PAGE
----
31/12/2019

Reading - December 2019

Witches Abroad by Terry Pratchett (1992)
The twelfth Discworld novel and the first in my "start from the beginning" initiative that I hadn't read before (at least, as far as I remember). I'm not sure why not - Granny Weatherwax is my favourite Discworld character, and this is great, with some nice riffs on fairy stories and how they work. Good stuff.
Why Running Matters by Ian Mortimer (2019)
Imagine Alain de Botton wrote a running diary; well, this is what you'd get. Each of Mortimer's run through the year, primarily 5k parkruns, gets a chapter and a musing on what he felt this particular event had taught him - not just, or even much, about running, but about life. It's a really good read, ideal for bedtime, with short chapters and an engaging style. It has reminded me - again - that I need to restart running soon.
The Guitar Magazine (Jan 2020 / Issue 376)
"Gear of the Decade" issue, with some obvious choices (TC Ditto, Kemper) and some less so (Novo Serus & Fender Vintera Jazzmaster - why two very similar offsets? Whither Relish or similar?)
Stuff Matters by Mark Miodownik (2013)
A highly readable pop-science intro to materials science with a pleasingly punning title and the somewhat longer subtitle of "The Strange Stories of the Marvellous Materials that Shape our Man-Made World". Miodownik selects ten materials the pervade our modern world and describes how they came to be, illustrating how completely synthetic nearly everything we are surrounded by is: in the words of Peter Gabriel's sublime "Mercy Street" (inspired by the poetry of Anne Sexton): "all of the buildings, all of the cars, were once just a dream in somebody's head".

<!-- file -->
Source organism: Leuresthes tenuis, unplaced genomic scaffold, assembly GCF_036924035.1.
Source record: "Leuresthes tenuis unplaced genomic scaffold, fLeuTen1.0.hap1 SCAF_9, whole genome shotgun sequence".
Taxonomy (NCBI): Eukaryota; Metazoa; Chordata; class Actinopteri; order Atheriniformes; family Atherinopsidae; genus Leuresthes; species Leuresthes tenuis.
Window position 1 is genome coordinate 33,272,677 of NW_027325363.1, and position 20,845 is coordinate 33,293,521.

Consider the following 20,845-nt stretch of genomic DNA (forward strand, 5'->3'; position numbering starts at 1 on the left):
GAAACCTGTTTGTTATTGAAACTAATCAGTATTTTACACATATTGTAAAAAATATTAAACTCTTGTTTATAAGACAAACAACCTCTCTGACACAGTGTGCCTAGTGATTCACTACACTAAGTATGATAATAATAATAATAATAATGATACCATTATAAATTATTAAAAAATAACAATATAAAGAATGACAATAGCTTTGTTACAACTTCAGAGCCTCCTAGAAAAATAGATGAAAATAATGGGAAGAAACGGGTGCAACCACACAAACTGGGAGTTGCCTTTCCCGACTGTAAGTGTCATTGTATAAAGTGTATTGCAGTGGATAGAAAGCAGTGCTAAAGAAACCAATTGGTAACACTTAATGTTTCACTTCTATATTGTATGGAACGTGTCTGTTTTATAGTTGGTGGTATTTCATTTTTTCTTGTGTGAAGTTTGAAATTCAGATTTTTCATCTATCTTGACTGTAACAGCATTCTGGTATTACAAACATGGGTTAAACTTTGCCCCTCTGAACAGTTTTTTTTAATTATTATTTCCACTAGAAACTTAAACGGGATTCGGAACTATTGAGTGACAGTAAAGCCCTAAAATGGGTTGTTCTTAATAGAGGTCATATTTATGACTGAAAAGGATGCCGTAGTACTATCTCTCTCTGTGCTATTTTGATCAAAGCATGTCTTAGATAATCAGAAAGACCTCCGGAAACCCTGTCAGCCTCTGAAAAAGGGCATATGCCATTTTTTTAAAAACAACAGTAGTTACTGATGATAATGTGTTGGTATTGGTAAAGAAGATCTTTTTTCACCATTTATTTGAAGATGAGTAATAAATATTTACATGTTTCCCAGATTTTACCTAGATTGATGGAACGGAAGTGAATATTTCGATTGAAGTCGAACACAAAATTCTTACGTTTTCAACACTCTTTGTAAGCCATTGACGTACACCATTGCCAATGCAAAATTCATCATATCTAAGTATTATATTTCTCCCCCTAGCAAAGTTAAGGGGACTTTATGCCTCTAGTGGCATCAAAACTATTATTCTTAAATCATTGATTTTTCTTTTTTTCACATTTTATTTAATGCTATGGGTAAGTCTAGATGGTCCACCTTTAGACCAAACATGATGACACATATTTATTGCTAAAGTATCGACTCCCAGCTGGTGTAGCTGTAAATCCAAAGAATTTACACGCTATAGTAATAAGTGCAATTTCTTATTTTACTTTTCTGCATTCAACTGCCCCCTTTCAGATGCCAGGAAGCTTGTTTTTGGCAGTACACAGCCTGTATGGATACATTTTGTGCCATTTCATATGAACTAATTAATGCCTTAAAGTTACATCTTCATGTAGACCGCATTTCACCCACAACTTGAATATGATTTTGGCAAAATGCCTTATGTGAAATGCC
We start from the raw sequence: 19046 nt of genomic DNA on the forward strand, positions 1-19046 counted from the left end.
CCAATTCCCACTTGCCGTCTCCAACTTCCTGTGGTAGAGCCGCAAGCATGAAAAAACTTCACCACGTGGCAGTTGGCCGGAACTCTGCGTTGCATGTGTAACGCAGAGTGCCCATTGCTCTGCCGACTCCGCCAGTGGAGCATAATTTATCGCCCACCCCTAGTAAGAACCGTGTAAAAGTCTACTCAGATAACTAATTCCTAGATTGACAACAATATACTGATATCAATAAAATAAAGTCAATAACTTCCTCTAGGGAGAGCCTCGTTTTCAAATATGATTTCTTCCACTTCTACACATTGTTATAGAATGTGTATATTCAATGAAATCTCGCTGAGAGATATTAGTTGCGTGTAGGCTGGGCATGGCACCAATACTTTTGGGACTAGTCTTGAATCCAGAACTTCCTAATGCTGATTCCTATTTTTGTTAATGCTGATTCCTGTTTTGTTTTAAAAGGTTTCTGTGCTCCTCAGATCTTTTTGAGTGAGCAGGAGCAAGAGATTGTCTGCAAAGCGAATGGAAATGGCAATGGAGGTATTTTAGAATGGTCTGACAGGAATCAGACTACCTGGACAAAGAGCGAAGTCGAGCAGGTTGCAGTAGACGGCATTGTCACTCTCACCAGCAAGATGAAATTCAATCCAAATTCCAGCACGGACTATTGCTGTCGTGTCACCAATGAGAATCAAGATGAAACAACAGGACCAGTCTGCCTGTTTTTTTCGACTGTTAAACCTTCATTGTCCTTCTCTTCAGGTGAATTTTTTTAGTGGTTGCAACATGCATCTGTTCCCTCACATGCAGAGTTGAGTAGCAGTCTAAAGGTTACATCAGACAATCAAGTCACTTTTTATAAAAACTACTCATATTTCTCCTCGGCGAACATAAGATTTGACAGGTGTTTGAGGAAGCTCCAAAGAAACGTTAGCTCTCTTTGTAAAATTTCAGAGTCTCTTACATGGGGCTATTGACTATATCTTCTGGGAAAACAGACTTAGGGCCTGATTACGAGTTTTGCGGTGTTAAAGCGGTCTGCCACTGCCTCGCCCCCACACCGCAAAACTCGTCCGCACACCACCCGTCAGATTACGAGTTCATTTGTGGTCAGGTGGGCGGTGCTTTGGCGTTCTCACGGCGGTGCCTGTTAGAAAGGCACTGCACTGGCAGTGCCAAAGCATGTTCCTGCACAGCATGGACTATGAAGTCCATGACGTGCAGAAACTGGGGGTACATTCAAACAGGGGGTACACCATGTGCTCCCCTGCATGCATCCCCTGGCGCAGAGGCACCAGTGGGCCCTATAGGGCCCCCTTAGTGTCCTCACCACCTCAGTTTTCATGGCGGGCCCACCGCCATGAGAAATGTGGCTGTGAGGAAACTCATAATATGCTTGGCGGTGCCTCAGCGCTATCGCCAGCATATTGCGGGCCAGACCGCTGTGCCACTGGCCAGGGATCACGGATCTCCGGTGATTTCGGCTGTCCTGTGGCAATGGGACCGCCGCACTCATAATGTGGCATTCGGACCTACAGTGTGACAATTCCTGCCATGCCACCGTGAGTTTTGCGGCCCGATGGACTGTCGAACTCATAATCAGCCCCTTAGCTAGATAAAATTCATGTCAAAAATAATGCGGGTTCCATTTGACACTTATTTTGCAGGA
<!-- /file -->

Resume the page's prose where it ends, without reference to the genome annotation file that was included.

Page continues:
Crossroads by Mark Radcliffe (2019)
This is an odd book. The concept is simple: each of the 25 chapters is a short essay about a crossroads or important moment in pop/rock music's history, written in Radcliffe's unique voice and containing multiple diversions and asides. It reads very much as he talks on the radio, which is no bad thing, since it means that entertainment and amusement is never far away. On the radio, though, it's the music that provides most of the entertainment and the "talking in between the records" (as he has previously described his job) is a nice leavening. Here, the talking is all you get and it's a bit much after a while. It doesn't help that the chapters are in no obvious order, which means the book has no obvious beginning or end and just becomes a collection of pieces. Not unpleasant by any means but hardly essential reading.
The Time Traveller's Guide to Restoration Britain by Ian Mortimer (2017)
This is an easy book to admire but a hard one to love. The concept is brilliant, as shown on the two previous books (to medieval and Elizabethan England respectively) but, as before, I struggled with it. There's so much detail here and even if it is presented in an easily digestible form, it's still a lot to take in. Mortimer's keen to emphasise that, despite what seem to be substantial differences, people are still the same regardless of what era they lived in, which is correct of course. It's the differences that strike home though.

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